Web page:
By Sonya Dowsett and Inmaculada Sanz
MADRID (Reuters) - Catalonia is expected on Wednesday to approve plans for an Oct. 1 referendum on whether to declare independence from Spain, a vote the government says is illegal and has promised to stop.
Catalan lawmakers are due to vote on laws approving the referendum and the legal framework to set up an independent state. The laws will likely be approved because pro-independence parties have a majority in the regional parliament.
Polls in the northeastern region, whose capital is Barcelona, show support for self-rule waning as Spain's economy improves. But the majority of Catalans do want the opportunity to vote on whether to split from Spain.
There will be no minimum turnout requirement to make the result of the vote binding, regional government head Carles Puigdemont said in a recent briefing with journalists. Ballot boxes, voting papers and an electoral census are at the ready, he said.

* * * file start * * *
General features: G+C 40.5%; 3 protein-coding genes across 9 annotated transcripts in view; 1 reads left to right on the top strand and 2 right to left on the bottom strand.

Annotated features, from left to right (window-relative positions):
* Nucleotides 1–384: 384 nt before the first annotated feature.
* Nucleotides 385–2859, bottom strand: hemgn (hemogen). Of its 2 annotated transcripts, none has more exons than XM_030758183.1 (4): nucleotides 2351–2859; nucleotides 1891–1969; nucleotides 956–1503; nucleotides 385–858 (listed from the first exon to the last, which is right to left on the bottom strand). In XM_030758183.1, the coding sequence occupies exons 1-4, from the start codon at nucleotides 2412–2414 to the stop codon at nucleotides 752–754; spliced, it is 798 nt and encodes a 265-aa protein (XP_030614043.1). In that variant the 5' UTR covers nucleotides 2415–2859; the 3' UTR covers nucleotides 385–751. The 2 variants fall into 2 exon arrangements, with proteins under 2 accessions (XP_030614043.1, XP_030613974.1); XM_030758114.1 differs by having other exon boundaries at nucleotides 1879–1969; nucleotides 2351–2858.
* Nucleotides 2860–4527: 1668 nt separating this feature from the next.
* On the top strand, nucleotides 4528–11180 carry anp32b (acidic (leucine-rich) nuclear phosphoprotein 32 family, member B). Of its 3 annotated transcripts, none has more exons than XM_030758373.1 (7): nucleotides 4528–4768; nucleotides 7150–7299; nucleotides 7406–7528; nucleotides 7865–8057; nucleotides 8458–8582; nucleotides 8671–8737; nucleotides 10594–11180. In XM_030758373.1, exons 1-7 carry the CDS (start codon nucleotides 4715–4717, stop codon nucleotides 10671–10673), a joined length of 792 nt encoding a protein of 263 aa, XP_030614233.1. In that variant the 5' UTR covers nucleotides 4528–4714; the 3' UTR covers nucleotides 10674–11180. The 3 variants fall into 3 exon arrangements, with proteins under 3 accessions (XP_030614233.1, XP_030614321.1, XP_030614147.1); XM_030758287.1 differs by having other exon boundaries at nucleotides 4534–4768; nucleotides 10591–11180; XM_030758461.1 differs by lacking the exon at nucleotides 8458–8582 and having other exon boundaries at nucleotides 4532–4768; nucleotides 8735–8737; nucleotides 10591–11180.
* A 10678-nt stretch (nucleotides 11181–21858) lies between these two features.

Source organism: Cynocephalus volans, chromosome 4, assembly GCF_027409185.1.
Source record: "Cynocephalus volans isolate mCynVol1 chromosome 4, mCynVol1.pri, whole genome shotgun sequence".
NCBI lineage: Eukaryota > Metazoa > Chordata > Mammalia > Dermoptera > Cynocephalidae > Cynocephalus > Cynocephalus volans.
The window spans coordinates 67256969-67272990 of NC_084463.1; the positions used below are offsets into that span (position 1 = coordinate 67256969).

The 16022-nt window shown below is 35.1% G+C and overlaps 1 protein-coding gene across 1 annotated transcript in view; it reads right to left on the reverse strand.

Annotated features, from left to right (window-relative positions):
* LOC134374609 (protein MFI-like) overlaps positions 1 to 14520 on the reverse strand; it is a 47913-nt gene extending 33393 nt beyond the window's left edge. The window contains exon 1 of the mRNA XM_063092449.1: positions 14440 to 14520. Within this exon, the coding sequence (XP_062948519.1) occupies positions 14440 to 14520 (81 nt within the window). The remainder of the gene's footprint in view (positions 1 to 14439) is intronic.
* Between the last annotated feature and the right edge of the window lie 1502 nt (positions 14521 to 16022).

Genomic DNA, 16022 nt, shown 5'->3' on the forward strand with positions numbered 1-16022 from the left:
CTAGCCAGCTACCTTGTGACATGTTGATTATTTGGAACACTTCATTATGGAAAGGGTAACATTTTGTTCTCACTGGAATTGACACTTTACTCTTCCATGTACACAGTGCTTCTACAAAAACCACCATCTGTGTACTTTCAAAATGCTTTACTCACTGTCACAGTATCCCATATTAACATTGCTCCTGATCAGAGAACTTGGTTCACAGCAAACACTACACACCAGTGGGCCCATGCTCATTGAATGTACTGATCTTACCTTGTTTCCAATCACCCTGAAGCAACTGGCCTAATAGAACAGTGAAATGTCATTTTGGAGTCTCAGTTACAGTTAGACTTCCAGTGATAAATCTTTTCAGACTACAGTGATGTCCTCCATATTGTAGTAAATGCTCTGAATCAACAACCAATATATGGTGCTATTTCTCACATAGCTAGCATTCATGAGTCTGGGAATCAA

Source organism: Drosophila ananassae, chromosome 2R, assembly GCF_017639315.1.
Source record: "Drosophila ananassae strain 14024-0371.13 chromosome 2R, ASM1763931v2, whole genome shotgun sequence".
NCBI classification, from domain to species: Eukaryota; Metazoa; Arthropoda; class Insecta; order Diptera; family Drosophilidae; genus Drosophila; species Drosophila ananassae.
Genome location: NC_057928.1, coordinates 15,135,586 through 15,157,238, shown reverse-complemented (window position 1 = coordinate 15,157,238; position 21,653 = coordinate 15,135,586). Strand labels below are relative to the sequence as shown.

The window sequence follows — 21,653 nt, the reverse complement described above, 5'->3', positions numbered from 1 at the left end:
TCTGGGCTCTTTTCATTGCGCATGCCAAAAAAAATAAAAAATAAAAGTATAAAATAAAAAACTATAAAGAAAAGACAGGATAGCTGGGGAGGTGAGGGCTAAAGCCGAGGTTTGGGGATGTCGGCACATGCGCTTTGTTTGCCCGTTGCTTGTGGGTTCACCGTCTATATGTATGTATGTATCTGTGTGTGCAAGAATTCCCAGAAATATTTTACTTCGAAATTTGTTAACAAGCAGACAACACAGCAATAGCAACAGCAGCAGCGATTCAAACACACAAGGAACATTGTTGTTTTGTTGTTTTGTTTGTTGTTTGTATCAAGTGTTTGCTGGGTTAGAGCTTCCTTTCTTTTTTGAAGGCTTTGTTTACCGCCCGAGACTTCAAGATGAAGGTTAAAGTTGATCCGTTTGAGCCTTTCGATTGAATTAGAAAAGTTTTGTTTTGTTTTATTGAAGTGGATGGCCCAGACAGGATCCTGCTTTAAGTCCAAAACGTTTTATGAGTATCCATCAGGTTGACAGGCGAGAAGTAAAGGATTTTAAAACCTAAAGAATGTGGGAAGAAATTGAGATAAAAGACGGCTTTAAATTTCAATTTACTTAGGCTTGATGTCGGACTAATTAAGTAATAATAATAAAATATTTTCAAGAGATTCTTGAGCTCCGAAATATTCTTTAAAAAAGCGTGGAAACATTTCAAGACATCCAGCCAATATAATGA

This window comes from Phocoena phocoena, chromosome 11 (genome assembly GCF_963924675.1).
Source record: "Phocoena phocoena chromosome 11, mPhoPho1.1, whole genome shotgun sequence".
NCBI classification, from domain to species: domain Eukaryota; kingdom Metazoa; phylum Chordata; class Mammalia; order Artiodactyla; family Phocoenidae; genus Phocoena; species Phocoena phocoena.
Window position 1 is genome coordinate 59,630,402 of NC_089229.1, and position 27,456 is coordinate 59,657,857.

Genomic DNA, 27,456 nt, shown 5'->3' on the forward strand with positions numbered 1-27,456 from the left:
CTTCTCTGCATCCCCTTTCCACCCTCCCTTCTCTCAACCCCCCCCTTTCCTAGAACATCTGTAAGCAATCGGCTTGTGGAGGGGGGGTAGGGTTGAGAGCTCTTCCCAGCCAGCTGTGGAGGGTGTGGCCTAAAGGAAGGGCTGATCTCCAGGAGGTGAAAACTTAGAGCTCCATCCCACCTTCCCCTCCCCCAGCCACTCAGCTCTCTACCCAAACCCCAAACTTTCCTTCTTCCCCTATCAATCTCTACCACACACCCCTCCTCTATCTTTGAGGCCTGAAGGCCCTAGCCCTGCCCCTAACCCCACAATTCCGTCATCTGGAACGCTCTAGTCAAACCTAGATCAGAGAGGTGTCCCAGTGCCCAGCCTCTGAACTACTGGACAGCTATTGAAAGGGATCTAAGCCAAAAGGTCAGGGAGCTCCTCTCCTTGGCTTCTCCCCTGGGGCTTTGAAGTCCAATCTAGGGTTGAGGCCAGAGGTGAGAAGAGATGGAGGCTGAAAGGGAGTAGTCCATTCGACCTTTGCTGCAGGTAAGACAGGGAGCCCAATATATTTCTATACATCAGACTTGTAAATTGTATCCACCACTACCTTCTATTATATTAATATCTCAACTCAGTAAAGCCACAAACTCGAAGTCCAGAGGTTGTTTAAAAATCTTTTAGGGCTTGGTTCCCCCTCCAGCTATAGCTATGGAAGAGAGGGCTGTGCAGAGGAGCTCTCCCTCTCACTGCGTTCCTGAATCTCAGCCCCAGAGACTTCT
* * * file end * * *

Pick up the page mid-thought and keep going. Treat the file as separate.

Under the terms of the new laws, the Catalan parliament will declare independence within 48 hours of a 'yes' vote.
Spanish Prime Minister Mariano Rajoy told a news conference on Monday that the government would come down with all the force of the law to ensure no referendum would go ahead on Oct. 1.
"In one day they hope to do away with the constitution and national sovereignty. They will not do it," he said. "No one can do away with Spanish democracy."
Courts have already suspended from office Catalan politicians who organized a non-binding referendum in 2014, which returned a 'yes' vote on a low turnout.
In addition, a Spanish audit office has demanded the former leader of Catalonia, Artur Mas, and other politicians pay a 5 million euro ($6 million) fine by Sept. 25 for holding the 2014 vote, El Pais newspaper reported on Tuesday.
Catalan leader Puigdemont described the move as intimidation ahead of the planned October referendum.
(Editing by Mark Trevelyan)